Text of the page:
As we emerge from a year of uncertainty, we look forward to a post-pandemic world — getting back to a daily routine, and in some cases modifying our routines to accommodate changes in our lifestyle. This past year had us working and learning from home, missing important check-ups here and there, and maybe gaining an extra pound or two. The same goes for our pets. Their world changed just as much as ours. Here are some helpful tips to ease their transition into this “new normal.”
Schedule a Visit with Your Vet
Over the past year, some pet parents may have missed annual check-ups or vaccinations. Now is a good time to schedule a visit with your veterinarian and make sure your dog or cat is in tip-top shape. Especially important this time of year are preventatives for fleas, ticks and heartworm.
A full dental exam is another good idea. Having your pets’ teeth checked and cleaned regularly can prevent plaque, gum disease and decay, which are all known to lead to other problems down the road. A clean, well-maintained mouth can add years to your pets’ lives.
Getting Back to a Healthy Weight
If your pet has put on a few pandemic pounds, now is the perfect time to get them back to a healthy weight. Knowing your pet’s proper body weight is key. Check with your vet to see if they are in a good range, or if a special diet is in order. As you begin to make your plans to return to work or school, remember to schedule some extra walk time for your dog or some extra active play sessions with your cat. It will do you both a world of good.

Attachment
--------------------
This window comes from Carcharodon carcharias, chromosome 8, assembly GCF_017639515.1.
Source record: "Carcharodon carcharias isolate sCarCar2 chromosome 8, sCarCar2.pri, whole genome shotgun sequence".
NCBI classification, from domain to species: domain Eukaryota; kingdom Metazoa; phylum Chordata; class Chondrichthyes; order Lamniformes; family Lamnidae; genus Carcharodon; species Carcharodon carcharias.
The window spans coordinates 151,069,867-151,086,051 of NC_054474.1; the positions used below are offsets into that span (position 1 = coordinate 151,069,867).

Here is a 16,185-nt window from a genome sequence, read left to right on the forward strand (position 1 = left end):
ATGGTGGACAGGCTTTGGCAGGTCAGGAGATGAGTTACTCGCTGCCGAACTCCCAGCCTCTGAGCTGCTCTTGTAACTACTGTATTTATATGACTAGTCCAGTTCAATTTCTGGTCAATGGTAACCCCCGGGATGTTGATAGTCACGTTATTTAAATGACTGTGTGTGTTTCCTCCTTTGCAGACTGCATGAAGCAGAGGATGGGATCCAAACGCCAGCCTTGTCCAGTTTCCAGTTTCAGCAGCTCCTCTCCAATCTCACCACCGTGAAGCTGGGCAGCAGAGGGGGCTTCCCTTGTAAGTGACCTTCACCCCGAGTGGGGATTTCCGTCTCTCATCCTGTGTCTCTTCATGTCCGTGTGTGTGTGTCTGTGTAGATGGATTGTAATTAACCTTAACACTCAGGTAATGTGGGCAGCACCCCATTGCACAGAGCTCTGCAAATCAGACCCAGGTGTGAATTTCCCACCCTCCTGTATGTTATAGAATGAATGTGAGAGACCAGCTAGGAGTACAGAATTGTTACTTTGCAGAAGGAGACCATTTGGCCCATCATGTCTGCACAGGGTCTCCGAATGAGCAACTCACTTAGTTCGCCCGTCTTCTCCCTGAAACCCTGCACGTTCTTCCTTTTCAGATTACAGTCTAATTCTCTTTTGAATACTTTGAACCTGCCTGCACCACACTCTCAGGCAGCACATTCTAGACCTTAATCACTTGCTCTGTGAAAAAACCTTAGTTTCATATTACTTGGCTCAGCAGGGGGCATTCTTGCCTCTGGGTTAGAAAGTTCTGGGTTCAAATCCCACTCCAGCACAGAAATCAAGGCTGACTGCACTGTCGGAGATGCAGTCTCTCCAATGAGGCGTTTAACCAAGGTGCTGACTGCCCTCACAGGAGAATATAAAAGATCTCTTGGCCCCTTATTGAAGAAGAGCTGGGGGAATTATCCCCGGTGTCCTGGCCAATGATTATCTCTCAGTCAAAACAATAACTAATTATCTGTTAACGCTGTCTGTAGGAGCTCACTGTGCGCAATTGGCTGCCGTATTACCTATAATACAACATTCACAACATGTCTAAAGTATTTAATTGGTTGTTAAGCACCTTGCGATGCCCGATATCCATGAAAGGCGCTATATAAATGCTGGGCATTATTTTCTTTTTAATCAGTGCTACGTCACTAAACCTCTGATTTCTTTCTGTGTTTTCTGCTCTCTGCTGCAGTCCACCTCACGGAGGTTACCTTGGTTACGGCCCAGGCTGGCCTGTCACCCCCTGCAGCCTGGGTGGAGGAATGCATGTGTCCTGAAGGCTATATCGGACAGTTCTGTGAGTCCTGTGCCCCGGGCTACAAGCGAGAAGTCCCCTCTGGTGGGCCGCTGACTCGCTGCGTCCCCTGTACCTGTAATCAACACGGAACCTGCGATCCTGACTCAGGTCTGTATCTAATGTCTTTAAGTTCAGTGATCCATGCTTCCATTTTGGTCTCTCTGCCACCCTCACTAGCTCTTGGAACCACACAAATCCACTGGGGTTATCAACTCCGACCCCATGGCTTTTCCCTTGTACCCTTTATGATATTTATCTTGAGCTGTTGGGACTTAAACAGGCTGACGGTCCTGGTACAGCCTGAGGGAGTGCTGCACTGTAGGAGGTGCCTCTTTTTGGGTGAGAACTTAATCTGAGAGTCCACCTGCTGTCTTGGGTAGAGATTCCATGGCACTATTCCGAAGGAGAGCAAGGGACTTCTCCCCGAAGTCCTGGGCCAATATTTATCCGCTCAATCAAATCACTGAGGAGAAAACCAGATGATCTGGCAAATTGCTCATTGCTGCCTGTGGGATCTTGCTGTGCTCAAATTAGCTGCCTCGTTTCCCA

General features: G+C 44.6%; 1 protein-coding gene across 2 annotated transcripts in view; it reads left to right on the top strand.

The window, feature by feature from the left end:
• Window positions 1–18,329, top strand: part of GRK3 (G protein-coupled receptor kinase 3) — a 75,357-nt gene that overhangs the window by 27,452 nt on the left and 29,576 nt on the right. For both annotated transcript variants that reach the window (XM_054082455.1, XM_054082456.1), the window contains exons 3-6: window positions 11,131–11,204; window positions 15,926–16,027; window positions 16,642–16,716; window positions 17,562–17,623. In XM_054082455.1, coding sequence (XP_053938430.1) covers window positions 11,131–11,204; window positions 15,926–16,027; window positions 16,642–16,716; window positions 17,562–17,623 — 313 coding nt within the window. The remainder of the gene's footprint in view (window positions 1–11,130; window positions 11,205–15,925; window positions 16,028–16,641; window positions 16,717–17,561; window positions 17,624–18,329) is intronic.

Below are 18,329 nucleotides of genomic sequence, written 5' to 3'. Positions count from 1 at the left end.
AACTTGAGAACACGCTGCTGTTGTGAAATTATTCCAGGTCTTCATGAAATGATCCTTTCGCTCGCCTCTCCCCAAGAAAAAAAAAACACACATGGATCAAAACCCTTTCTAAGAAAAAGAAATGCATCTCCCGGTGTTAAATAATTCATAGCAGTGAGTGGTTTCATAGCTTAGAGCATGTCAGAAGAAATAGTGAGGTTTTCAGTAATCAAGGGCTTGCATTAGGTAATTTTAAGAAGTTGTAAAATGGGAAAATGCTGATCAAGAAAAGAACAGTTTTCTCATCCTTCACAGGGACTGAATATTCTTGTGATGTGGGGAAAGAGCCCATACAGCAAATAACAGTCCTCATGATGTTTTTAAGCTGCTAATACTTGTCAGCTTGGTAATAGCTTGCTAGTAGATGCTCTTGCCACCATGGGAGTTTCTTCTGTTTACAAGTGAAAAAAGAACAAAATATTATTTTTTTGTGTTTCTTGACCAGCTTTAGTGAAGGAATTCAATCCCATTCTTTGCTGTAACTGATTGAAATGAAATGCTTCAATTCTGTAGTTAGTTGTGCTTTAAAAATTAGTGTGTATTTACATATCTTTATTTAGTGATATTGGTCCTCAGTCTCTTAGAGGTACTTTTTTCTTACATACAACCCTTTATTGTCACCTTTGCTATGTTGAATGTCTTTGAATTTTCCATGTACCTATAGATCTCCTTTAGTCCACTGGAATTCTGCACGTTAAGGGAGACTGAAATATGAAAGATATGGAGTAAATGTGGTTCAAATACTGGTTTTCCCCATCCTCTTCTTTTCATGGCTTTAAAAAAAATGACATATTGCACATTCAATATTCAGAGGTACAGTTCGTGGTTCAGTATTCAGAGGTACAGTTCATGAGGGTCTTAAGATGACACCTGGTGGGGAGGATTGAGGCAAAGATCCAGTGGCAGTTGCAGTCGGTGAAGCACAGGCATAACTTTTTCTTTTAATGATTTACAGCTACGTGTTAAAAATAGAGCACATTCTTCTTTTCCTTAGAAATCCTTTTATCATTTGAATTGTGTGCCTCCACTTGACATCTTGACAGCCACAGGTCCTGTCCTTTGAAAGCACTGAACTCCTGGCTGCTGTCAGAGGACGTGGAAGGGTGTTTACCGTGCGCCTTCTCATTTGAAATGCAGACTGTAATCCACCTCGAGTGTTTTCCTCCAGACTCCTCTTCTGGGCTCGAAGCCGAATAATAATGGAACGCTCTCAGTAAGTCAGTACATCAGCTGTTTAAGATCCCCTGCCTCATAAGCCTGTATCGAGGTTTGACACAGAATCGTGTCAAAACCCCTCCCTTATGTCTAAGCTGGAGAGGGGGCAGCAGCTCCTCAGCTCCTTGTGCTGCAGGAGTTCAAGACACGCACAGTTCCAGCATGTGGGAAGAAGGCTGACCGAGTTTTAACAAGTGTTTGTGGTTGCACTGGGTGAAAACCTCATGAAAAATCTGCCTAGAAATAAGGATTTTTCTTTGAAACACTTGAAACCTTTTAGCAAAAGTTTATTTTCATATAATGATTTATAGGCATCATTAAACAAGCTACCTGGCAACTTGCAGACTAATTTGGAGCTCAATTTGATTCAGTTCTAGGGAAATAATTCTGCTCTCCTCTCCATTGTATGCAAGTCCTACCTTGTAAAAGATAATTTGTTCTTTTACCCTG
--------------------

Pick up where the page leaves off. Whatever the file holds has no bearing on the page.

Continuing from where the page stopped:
Comforting Pets with Separation Anxiety
Whenever you spend extra time at home, your pet may be the happiest member of the household. While the height of the pandemic was a great time to strengthen that bond, it’s important to remember life does change, and schedules will be filled again with activities outside the home. This transition may leave your pet confused, sad, or anxious. There are a variety of strategies you can use to help ease their anxiety.
Create a Routine
Family pets benefit from routines just as much as their parents and children. Leaving and returning at the same time every day helps your four-legged family members adjust to the changes they’re experiencing.
Schedule Time for Play & Exercise
Schedule daily play times for your cat or dog. Taking your dog for a walk or playing an interactive game with your cat before you leave is another calming strategy. After exercise, pets are usually ready for a nap, which creates the perfect segue for you to walk out.
Provide Some Background Noise
Playing music, leaving the TV on and even turning on an audiobook or podcast can provide your pet with some engagement and distraction. Plus, the sound of other human voices can make pets feel less alone.
Try Stimulating Puzzles & Games
Puzzle feeders are a great way to reduce anxiety and keep your pet mentally stimulated. Pour half of their recommended daily amount of food into the puzzle feeder each morning. Your dog will spend the day busy and engaged, which can ease feelings of anxiety.
Remain Calm & Confident
Try saying goodbye with lots of petting and praise as much as 10 to 20 minutes before you leave. Then, when the time comes to go, you won’t feel bad. If you have to depart suddenly, give them a treat as you walk out to create a positive association with you leaving.
Remember, It’s OK
If the past year has taught us anything, it’s how resilient we are in dealing with the unexpected. Our pets are resilient, too. You don’t need to feel guilty if you have to leave them at home now. They’ll be ok with a few simple adjustments to their daily routine. Then at the end of the day, you will appreciate your time together even more.